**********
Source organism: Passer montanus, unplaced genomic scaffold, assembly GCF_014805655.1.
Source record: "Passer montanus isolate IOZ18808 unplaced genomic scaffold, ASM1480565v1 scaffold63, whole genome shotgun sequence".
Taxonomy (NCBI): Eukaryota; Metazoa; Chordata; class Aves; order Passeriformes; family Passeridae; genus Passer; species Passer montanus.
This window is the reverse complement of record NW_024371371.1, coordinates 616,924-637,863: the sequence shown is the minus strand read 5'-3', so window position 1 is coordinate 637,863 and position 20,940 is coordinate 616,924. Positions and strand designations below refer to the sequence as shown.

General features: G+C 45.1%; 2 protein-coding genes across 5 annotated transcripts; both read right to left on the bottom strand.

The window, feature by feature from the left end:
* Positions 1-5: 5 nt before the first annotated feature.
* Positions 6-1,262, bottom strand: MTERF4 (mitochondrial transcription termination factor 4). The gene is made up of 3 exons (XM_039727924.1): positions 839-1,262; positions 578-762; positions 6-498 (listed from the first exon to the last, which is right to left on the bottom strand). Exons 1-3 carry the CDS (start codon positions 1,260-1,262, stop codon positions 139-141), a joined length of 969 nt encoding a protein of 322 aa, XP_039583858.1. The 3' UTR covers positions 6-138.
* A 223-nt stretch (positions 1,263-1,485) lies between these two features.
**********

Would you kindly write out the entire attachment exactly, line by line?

Source organism: Passer montanus, unplaced genomic scaffold, assembly GCF_014805655.1.
Source record: "Passer montanus isolate IOZ18808 unplaced genomic scaffold, ASM1480565v1 scaffold63, whole genome shotgun sequence".
Taxonomy (NCBI): Eukaryota; Metazoa; Chordata; class Aves; order Passeriformes; family Passeridae; genus Passer; species Passer montanus.
This window is the reverse complement of record NW_024371371.1, coordinates 616,924-637,863: the sequence shown is the minus strand read 5'-3', so window position 1 is coordinate 637,863 and position 20,940 is coordinate 616,924. Positions and strand designations below refer to the sequence as shown.

General features: G+C 45.1%; 2 protein-coding genes across 5 annotated transcripts; both read right to left on the bottom strand.

The window, feature by feature from the left end:
* Positions 1-5: 5 nt before the first annotated feature.
* Positions 6-1,262, bottom strand: MTERF4 (mitochondrial transcription termination factor 4). The gene is made up of 3 exons (XM_039727924.1): positions 839-1,262; positions 578-762; positions 6-498 (listed from the first exon to the last, which is right to left on the bottom strand). Exons 1-3 carry the CDS (start codon positions 1,260-1,262, stop codon positions 139-141), a joined length of 969 nt encoding a protein of 322 aa, XP_039583858.1. The 3' UTR covers positions 6-138.
* A 223-nt stretch (positions 1,263-1,485) lies between these two features.